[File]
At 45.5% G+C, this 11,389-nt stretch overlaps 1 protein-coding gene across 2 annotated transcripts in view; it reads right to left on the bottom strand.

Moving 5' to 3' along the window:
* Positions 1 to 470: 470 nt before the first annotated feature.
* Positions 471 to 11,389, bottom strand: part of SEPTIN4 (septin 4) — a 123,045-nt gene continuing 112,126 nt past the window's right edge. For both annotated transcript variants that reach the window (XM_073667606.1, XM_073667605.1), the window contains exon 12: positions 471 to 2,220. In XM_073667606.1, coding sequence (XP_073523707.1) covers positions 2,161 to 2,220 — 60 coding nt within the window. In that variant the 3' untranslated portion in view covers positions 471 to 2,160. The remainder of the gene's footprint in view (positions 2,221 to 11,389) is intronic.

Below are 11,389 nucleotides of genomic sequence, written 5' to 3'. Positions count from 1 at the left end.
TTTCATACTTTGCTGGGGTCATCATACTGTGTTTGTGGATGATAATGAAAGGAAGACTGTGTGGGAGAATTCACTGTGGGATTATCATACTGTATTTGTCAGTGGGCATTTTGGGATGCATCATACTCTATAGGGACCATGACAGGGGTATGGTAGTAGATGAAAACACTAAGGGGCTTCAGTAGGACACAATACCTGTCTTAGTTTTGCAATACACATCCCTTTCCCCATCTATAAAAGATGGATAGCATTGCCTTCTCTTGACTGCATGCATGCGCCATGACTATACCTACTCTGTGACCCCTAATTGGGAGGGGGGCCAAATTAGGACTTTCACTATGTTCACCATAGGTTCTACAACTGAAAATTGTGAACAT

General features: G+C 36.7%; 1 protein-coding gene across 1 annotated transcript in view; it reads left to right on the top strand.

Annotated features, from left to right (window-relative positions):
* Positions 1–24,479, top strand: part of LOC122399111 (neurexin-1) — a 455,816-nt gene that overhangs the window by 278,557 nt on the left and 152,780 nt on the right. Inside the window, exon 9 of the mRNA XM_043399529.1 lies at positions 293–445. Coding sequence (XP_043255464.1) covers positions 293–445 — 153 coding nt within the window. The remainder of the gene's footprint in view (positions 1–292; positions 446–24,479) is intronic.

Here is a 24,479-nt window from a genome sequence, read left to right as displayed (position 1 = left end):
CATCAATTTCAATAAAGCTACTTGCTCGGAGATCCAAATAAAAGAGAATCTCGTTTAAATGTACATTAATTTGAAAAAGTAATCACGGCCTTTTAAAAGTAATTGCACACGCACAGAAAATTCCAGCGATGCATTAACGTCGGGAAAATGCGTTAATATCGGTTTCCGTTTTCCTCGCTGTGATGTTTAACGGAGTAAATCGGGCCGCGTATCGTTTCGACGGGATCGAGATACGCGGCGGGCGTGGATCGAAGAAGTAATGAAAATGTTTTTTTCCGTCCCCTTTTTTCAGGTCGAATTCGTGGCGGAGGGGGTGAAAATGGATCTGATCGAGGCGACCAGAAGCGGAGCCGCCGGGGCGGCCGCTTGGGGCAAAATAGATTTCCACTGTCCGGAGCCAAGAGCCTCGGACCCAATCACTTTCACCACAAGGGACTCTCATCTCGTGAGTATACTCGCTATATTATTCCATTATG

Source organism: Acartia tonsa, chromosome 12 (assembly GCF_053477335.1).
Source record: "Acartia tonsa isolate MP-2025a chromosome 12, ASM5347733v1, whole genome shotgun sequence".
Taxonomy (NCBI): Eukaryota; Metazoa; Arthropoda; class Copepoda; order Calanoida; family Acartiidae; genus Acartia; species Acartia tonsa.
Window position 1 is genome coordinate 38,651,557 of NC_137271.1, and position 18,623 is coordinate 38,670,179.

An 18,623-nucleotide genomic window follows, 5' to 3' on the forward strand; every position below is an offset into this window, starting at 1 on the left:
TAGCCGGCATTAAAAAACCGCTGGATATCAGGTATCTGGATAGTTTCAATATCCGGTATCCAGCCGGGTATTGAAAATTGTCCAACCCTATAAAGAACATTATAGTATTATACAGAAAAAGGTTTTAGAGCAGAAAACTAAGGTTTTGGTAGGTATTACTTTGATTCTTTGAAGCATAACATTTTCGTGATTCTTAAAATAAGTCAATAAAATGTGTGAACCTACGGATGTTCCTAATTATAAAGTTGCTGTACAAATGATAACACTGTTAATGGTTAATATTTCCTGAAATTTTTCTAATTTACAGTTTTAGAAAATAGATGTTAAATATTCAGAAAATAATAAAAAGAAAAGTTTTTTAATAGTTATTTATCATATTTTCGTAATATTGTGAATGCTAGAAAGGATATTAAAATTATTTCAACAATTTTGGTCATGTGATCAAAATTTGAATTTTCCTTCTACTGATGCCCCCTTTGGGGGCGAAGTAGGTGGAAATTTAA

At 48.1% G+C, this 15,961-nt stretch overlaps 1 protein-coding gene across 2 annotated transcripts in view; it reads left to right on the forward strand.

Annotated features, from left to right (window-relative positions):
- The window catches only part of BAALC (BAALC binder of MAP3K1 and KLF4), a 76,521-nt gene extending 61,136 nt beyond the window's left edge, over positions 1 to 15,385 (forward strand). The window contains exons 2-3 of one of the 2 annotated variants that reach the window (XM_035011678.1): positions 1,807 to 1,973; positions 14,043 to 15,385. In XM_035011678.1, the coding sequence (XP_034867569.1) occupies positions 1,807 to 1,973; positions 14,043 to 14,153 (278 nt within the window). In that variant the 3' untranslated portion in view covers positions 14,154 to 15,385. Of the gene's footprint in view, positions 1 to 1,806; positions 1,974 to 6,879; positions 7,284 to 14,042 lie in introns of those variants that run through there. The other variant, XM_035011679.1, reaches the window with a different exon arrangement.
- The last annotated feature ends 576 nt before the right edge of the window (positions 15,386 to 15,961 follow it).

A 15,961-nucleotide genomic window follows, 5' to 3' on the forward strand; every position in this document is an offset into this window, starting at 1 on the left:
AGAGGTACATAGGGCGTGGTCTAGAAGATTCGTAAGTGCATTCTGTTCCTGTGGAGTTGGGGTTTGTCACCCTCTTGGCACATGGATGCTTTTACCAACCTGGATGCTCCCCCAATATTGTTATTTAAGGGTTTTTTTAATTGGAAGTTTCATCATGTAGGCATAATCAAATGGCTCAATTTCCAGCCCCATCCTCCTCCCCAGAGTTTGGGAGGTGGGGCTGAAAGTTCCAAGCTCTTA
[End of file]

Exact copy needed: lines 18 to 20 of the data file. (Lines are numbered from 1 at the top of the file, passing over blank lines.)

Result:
At 48.1% G+C, this 15,961-nt stretch overlaps 1 protein-coding gene across 2 annotated transcripts in view; it reads left to right on the forward strand.

Annotated features, from left to right (window-relative positions):
- The window catches only part of BAALC (BAALC binder of MAP3K1 and KLF4), a 76,521-nt gene extending 61,136 nt beyond the window's left edge, over positions 1 to 15,385 (forward strand). The window contains exons 2-3 of one of the 2 annotated variants that reach the window (XM_035011678.1): positions 1,807 to 1,973; positions 14,043 to 15,385. In XM_035011678.1, the coding sequence (XP_034867569.1) occupies positions 1,807 to 1,973; positions 14,043 to 14,153 (278 nt within the window). In that variant the 3' untranslated portion in view covers positions 14,154 to 15,385. Of the gene's footprint in view, positions 1 to 1,806; positions 1,974 to 6,879; positions 7,284 to 14,042 lie in introns of those variants that run through there. The other variant, XM_035011679.1, reaches the window with a different exon arrangement.